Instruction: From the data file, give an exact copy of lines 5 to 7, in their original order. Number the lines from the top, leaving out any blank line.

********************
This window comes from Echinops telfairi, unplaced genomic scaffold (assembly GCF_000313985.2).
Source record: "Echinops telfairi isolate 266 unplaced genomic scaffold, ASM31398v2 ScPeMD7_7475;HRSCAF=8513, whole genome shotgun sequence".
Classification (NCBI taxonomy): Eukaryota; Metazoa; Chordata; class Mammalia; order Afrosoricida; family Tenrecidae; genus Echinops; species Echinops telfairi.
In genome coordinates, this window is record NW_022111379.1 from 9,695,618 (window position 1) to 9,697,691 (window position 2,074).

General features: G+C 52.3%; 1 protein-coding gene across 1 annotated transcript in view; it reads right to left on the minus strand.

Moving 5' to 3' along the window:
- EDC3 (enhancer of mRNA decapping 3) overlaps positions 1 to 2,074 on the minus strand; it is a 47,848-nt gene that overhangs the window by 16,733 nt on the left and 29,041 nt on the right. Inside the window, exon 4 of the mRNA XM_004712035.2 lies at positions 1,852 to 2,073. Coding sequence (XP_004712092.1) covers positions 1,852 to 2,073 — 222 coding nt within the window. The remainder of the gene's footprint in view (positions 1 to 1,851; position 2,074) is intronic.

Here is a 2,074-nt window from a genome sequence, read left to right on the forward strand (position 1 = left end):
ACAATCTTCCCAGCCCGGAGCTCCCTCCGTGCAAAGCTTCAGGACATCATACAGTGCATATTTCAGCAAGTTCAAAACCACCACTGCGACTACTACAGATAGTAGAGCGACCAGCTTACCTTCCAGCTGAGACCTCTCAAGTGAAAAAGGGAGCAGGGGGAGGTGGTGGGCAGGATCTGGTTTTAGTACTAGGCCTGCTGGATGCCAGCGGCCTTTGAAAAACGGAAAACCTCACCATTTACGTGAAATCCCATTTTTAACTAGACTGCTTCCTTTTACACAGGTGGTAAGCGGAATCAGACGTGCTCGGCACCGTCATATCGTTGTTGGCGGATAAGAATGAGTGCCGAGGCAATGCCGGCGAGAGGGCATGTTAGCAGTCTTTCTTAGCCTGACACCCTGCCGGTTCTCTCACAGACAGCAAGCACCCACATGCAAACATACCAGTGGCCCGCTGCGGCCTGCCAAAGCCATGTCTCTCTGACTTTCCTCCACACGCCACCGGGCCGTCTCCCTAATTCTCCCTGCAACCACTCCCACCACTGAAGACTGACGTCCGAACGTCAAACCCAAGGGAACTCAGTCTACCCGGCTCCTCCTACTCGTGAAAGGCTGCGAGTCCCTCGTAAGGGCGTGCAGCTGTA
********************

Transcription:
General features: G+C 52.3%; 1 protein-coding gene across 1 annotated transcript in view; it reads right to left on the minus strand.

Moving 5' to 3' along the window:
- EDC3 (enhancer of mRNA decapping 3) overlaps positions 1 to 2,074 on the minus strand; it is a 47,848-nt gene that overhangs the window by 16,733 nt on the left and 29,041 nt on the right. Inside the window, exon 4 of the mRNA XM_004712035.2 lies at positions 1,852 to 2,073. Coding sequence (XP_004712092.1) covers positions 1,852 to 2,073 — 222 coding nt within the window. The remainder of the gene's footprint in view (positions 1 to 1,851; position 2,074) is intronic.